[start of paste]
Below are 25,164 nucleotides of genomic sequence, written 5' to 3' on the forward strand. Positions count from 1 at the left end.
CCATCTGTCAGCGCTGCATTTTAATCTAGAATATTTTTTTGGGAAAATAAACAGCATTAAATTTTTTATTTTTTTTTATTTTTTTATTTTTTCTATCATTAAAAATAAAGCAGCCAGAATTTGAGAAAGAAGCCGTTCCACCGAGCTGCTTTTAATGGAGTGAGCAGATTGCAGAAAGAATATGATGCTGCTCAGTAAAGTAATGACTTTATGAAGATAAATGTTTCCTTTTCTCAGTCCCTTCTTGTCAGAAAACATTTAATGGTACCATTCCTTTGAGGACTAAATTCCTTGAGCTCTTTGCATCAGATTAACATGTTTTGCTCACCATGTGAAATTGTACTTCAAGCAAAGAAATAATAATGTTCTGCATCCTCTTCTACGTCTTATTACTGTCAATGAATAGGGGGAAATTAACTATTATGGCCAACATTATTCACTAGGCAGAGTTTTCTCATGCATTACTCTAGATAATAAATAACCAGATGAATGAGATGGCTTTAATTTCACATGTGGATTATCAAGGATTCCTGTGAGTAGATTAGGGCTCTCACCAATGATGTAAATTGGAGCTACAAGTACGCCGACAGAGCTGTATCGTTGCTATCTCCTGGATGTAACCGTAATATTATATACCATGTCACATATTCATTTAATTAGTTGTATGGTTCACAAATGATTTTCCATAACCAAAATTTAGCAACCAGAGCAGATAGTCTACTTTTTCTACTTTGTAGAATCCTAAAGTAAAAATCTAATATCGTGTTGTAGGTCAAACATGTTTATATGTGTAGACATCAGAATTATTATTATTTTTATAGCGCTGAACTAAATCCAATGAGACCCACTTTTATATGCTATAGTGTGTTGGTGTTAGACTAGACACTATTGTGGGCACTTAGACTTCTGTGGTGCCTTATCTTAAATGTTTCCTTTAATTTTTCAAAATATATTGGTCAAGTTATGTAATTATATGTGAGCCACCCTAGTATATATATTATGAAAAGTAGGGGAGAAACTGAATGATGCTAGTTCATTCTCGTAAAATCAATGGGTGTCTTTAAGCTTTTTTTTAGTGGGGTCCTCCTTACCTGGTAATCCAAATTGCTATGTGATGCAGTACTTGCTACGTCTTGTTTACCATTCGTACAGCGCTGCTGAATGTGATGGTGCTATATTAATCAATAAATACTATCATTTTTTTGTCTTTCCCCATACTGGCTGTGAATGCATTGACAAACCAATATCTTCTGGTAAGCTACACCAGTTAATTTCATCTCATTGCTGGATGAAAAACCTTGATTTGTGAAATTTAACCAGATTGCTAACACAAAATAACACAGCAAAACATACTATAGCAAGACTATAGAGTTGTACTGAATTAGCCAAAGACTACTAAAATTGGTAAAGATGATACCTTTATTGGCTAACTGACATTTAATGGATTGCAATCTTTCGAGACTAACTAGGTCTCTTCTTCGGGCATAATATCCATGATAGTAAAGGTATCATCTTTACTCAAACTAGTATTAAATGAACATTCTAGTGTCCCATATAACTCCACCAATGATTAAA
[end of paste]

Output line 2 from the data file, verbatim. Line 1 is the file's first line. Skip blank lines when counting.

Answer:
CCATCTGTCAGCGCTGCATTTTAATCTAGAATATTTTTTTGGGAAAATAAACAGCATTAAATTTTTTATTTTTTTTTATTTTTTTATTTTTTCTATCATTAAAAATAAAGCAGCCAGAATTTGAGAAAGAAGCCGTTCCACCGAGCTGCTTTTAATGGAGTGAGCAGATTGCAGAAAGAATATGATGCTGCTCAGTAAAGTAATGACTTTATGAAGATAAATGTTTCCTTTTCTCAGTCCCTTCTTGTCAGAAAACATTTAATGGTACCATTCCTTTGAGGACTAAATTCCTTGAGCTCTTTGCATCAGATTAACATGTTTTGCTCACCATGTGAAATTGTACTTCAAGCAAAGAAATAATAATGTTCTGCATCCTCTTCTACGTCTTATTACTGTCAATGAATAGGGGGAAATTAACTATTATGGCCAACATTATTCACTAGGCAGAGTTTTCTCATGCATTACTCTAGATAATAAATAACCAGATGAATGAGATGGCTTTAATTTCACATGTGGATTATCAAGGATTCCTGTGAGTAGATTAGGGCTCTCACCAATGATGTAAATTGGAGCTACAAGTACGCCGACAGAGCTGTATCGTTGCTATCTCCTGGATGTAACCGTAATATTATATACCATGTCACATATTCATTTAATTAGTTGTATGGTTCACAAATGATTTTCCATAACCAAAATTTAGCAACCAGAGCAGATAGTCTACTTTTTCTACTTTGTAGAATCCTAAAGTAAAAATCTAATATCGTGTTGTAGGTCAAACATGTTTATATGTGTAGACATCAGAATTATTATTATTTTTATAGCGCTGAACTAAATCCAATGAGACCCACTTTTATATGCTATAGTGTGTTGGTGTTAGACTAGACACTATTGTGGGCACTTAGACTTCTGTGGTGCCTTATCTTAAATGTTTCCTTTAATTTTTCAAAATATATTGGTCAAGTTATGTAATTATATGTGAGCCACCCTAGTATATATATTATGAAAAGTAGGGGAGAAACTGAATGATGCTAGTTCATTCTCGTAAAATCAATGGGTGTCTTTAAGCTTTTTTTTAGTGGGGTCCTCCTTACCTGGTAATCCAAATTGCTATGTGATGCAGTACTTGCTACGTCTTGTTTACCATTCGTACAGCGCTGCTGAATGTGATGGTGCTATATTAATCAATAAATACTATCATTTTTTTGTCTTTCCCCATACTGGCTGTGAATGCATTGACAAACCAATATCTTCTGGTAAGCTACACCAGTTAATTTCATCTCATTGCTGGATGAAAAACCTTGATTTGTGAAATTTAACCAGATTGCTAACACAAAATAACACAGCAAAACATACTATAGCAAGACTATAGAGTTGTACTGAATTAGCCAAAGACTACTAAAATTGGTAAAGATGATACCTTTATTGGCTAACTGACATTTAATGGATTGCAATCTTTCGAGACTAACTAGGTCTCTTCTTCGGGCATAATATCCATGATAGTAAAGGTATCATCTTTACTCAAACTAGTATTAAATGAACATTCTAGTGTCCCATATAACTCCACCAATGATTAAA